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From the Editor

As we publish our second issue with PLN’s new design, the feedback we have received so far has been overwhelmingly positive, including with respect to our expanded size.
The additional pages are important as they allow us to include even more news and legal content.

I would like to remind readers who have direct or indirect Internet access that PLN’s website,, is the most comprehensive site when it comes to detention facility litigation and news. Every issue of PLN is online and we have over 26,000 articles in our website database, including the largest collection of detention facility verdicts and settlements available anywhere. Our brief bank contains around 6,000 legal pleadings, from complaints and briefs to motions and more. With over 23 years of data, we have a substantial amount of information on prisons, jails and criminal justice-related topics.

The Campaign for Prison Phone Justice continues to move forward. As this issue goes to press more than 700 prisoners have contacted the FCC to request caps on interstate prison phone rates. Prisoners’ family members have submitted many comments, too. The letters are eloquent in pointing out the inherent injustice and unfairness of the current status quo, in which prison phone companies profit while prisoners and their families suffer financially. PLN and several other organizations filed detailed comments with the FCC on March 25, 2013, asking that the FCC cap interstate prison phone rates at $.05 per minute with no additional fees or surcharges.

We have devoted an enormous amount of time and effort to gathering the hard data required to support our FCC comment – including updated state-by-state prison phone rates and commission percentages and amounts – and putting it into an easily-digestible format. Only PLN and the telecom industry have such comprehensive, current data concerning prison phone calls, and the latter is not eager to share it. We hope to be able to declare a victory in the Campaign for Prison Phone Justice in the near future, then can begin to focus attention on individual states to lower the cost of in-state calls made from prisons and jails.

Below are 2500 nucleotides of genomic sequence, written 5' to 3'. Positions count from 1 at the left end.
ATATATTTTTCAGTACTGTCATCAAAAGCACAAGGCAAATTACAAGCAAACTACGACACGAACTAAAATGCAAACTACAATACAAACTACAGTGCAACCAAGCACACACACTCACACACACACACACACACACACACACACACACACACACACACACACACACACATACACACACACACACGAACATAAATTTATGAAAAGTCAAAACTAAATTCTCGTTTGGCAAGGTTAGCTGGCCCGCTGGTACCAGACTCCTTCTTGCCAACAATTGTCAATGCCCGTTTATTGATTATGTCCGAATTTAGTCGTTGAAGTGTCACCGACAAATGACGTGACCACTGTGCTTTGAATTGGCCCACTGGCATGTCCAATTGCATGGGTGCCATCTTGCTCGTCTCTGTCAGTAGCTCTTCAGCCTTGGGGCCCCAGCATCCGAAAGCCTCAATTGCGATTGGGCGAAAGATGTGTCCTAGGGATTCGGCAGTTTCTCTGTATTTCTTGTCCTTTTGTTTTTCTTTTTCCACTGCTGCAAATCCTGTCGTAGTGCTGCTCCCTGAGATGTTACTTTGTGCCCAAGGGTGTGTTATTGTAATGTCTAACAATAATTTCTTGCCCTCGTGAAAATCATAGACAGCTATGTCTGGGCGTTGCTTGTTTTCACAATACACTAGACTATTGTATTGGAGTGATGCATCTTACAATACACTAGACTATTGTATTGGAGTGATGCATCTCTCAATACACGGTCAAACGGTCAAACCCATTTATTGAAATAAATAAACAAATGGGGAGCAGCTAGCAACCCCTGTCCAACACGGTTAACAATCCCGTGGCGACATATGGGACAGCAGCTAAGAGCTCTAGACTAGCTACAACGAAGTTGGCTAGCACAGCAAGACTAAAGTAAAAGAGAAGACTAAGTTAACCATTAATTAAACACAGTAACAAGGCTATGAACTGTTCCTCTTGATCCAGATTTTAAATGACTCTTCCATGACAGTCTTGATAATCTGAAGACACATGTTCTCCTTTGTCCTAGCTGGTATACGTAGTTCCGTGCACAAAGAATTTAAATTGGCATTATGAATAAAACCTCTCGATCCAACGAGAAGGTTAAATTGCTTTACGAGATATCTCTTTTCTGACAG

New subscribers should note that PLN also publishes books, and we currently have two titles in print: the Prisoners’ Guerrilla Handbook to Correspondence Programs in the U.S. and Canada and The Habeas Citebook: Ineffective Assistance of Counsel. Both are written by current or former prisoners; see our book store list on pages 61-62.

We are seeking new titles to publish, specifically non-fiction self-help and reference books useful to prisoners. PLN pays the most competitive royalties in the publishing business. If you are a qualified author with a solid book proposal, or know one, please contact us and direct your proposal to Susan Schwartzkopf, our book project director. Keep the proposal to one page; if it’s of interest we will respond with additional questions. Titles should be on topics that appeal to prisoners on a national level, and we require manuscript submissions in electronic format if we decide to publish the book.

Last, but certainly not least, prison and jail officials across the country continue to censor PLN. Ironically, the more successes we achieve in court when challenging unconstitutional censorship practices, the more we are censored. We take censorship of PLN and the materials we distribute very seriously. Often, prison and jail staff never bother to inform us that they have rejected our publications. If you are notified that anything sent to you by PLN or the Human Rights Defense Center has been censored or rejected, please mail us a copy of the notice you received and file grievances, appeals or other available administrative remedies, then send us any responses.

Last February we had a bench trial in Portland, Oregon challenging the Columbia County Jail’s postcard-only policy. [See: PLN, March 2013, p.51]. We are also scheduled to go to trial in Florida in August 2013 in a lawsuit challenging a statewide ban on PLN, purportedly due to our advertising content. Even states that are currently under PLN consent decrees or injunctions, such as California, continue to be problematic. Therefore, please keep us informed if you are not receiving PLN’s publications. It is pointless to publish a magazine that doesn’t reach its target audience.

Enjoy this issue of PLN, and please encourage others to subscribe.

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